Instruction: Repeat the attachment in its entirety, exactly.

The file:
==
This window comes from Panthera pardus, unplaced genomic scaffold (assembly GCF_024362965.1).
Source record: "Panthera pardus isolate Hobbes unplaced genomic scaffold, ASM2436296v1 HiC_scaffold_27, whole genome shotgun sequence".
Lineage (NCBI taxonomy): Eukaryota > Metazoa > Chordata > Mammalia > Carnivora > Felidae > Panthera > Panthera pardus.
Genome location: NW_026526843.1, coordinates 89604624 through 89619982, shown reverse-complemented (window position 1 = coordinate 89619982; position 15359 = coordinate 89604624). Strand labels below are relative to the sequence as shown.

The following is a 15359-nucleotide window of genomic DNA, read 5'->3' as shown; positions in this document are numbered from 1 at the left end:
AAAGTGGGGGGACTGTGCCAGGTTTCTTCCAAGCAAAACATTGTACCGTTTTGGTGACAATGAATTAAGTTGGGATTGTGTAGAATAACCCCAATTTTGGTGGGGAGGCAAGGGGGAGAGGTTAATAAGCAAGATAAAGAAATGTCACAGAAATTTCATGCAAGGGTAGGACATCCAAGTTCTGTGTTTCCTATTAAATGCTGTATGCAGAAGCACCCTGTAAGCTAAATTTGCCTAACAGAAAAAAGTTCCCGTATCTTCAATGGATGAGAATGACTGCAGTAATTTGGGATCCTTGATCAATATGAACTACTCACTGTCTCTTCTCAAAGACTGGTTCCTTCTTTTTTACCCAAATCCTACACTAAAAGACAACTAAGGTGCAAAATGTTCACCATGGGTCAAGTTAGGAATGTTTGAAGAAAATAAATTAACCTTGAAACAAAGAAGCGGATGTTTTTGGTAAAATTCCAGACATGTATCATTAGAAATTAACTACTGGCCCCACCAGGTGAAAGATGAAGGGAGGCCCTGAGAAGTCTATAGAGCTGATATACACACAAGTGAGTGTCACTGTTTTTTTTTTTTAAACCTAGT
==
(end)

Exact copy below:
This window comes from Panthera pardus, unplaced genomic scaffold (assembly GCF_024362965.1).
Source record: "Panthera pardus isolate Hobbes unplaced genomic scaffold, ASM2436296v1 HiC_scaffold_27, whole genome shotgun sequence".
Lineage (NCBI taxonomy): Eukaryota > Metazoa > Chordata > Mammalia > Carnivora > Felidae > Panthera > Panthera pardus.
Genome location: NW_026526843.1, coordinates 89604624 through 89619982, shown reverse-complemented (window position 1 = coordinate 89619982; position 15359 = coordinate 89604624). Strand labels below are relative to the sequence as shown.

The following is a 15359-nucleotide window of genomic DNA, read 5'->3' as shown; positions in this document are numbered from 1 at the left end:
AAAGTGGGGGGACTGTGCCAGGTTTCTTCCAAGCAAAACATTGTACCGTTTTGGTGACAATGAATTAAGTTGGGATTGTGTAGAATAACCCCAATTTTGGTGGGGAGGCAAGGGGGAGAGGTTAATAAGCAAGATAAAGAAATGTCACAGAAATTTCATGCAAGGGTAGGACATCCAAGTTCTGTGTTTCCTATTAAATGCTGTATGCAGAAGCACCCTGTAAGCTAAATTTGCCTAACAGAAAAAAGTTCCCGTATCTTCAATGGATGAGAATGACTGCAGTAATTTGGGATCCTTGATCAATATGAACTACTCACTGTCTCTTCTCAAAGACTGGTTCCTTCTTTTTTACCCAAATCCTACACTAAAAGACAACTAAGGTGCAAAATGTTCACCATGGGTCAAGTTAGGAATGTTTGAAGAAAATAAATTAACCTTGAAACAAAGAAGCGGATGTTTTTGGTAAAATTCCAGACATGTATCATTAGAAATTAACTACTGGCCCCACCAGGTGAAAGATGAAGGGAGGCCCTGAGAAGTCTATAGAGCTGATATACACACAAGTGAGTGTCACTGTTTTTTTTTTTTAAACCTAGT